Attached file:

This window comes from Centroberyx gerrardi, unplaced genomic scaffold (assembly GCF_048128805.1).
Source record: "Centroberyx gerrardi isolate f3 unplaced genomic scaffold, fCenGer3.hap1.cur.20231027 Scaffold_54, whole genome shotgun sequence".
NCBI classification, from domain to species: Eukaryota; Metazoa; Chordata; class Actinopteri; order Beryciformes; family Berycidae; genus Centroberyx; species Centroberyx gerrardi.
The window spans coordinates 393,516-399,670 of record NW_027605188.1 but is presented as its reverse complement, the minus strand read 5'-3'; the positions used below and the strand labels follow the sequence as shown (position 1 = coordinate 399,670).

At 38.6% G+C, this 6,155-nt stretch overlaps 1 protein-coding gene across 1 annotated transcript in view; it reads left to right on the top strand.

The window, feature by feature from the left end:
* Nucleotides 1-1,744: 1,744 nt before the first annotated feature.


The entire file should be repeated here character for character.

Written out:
This window comes from Centroberyx gerrardi, unplaced genomic scaffold (assembly GCF_048128805.1).
Source record: "Centroberyx gerrardi isolate f3 unplaced genomic scaffold, fCenGer3.hap1.cur.20231027 Scaffold_54, whole genome shotgun sequence".
NCBI classification, from domain to species: Eukaryota; Metazoa; Chordata; class Actinopteri; order Beryciformes; family Berycidae; genus Centroberyx; species Centroberyx gerrardi.
The window spans coordinates 393,516-399,670 of record NW_027605188.1 but is presented as its reverse complement, the minus strand read 5'-3'; the positions used below and the strand labels follow the sequence as shown (position 1 = coordinate 399,670).

At 38.6% G+C, this 6,155-nt stretch overlaps 1 protein-coding gene across 1 annotated transcript in view; it reads left to right on the top strand.

The window, feature by feature from the left end:
* Nucleotides 1-1,744: 1,744 nt before the first annotated feature.